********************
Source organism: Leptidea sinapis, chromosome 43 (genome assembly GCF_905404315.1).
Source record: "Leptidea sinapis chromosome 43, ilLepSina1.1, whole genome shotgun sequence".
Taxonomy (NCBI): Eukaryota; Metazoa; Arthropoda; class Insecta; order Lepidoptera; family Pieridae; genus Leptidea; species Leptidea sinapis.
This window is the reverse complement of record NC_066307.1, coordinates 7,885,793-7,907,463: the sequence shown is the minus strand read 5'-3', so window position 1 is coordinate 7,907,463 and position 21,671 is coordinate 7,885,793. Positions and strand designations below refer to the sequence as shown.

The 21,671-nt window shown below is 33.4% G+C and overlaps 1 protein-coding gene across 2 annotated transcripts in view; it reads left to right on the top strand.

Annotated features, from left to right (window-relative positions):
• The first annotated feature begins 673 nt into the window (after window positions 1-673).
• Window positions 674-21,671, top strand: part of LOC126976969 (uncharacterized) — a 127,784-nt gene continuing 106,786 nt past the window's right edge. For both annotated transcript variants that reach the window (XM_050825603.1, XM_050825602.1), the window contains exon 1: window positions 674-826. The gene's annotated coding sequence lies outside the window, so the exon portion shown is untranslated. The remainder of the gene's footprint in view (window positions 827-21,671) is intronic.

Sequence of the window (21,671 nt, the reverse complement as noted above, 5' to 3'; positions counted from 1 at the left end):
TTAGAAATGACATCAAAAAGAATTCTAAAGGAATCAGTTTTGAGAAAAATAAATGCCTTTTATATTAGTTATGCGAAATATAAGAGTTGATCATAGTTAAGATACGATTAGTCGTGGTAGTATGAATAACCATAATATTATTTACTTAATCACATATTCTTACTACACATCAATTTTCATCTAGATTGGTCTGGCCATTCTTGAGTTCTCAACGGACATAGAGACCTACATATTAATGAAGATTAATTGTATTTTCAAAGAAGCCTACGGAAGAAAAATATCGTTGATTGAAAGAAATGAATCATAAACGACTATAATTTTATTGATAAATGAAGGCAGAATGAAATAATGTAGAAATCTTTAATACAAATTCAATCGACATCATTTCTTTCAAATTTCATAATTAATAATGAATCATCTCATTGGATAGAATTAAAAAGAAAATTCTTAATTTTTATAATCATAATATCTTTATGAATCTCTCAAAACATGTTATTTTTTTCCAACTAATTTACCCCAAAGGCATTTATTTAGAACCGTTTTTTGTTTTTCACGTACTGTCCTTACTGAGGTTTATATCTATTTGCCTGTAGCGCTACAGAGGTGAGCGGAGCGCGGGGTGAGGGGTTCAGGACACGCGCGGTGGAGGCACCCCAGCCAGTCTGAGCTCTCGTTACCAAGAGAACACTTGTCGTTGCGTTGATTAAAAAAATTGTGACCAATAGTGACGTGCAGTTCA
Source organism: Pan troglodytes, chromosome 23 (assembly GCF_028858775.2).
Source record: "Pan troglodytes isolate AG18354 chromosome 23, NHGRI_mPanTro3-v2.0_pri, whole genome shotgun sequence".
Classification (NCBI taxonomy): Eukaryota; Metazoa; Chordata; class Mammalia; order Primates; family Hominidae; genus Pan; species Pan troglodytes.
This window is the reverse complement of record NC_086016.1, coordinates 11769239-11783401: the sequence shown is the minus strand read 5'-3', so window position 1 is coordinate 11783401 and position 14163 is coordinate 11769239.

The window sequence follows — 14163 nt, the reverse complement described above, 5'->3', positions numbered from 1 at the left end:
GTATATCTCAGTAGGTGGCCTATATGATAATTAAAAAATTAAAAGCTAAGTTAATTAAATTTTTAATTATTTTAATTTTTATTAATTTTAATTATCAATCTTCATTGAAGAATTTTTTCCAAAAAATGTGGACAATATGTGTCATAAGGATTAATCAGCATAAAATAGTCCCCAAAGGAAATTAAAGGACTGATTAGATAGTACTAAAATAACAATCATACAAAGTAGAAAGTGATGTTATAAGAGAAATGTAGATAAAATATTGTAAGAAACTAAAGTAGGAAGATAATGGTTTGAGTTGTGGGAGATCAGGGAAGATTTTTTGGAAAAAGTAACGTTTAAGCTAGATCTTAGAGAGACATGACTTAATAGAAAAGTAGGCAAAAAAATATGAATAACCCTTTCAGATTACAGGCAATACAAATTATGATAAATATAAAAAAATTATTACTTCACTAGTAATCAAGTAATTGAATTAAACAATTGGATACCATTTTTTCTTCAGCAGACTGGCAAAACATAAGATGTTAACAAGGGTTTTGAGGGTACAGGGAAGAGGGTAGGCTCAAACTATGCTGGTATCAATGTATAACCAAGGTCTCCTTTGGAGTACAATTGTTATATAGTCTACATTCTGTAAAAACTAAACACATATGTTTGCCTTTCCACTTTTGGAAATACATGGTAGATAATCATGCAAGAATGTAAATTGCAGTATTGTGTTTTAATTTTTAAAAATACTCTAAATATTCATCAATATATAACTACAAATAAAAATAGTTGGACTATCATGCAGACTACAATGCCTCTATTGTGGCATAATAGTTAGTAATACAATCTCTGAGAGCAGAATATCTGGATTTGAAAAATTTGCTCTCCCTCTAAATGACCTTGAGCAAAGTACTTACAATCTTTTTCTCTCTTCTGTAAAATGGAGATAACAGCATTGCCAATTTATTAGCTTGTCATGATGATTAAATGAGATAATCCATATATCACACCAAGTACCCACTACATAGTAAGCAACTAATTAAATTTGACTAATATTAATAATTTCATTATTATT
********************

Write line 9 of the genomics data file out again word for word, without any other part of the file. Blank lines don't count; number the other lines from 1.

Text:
Sequence of the window (21,671 nt, the reverse complement as noted above, 5' to 3'; positions counted from 1 at the left end):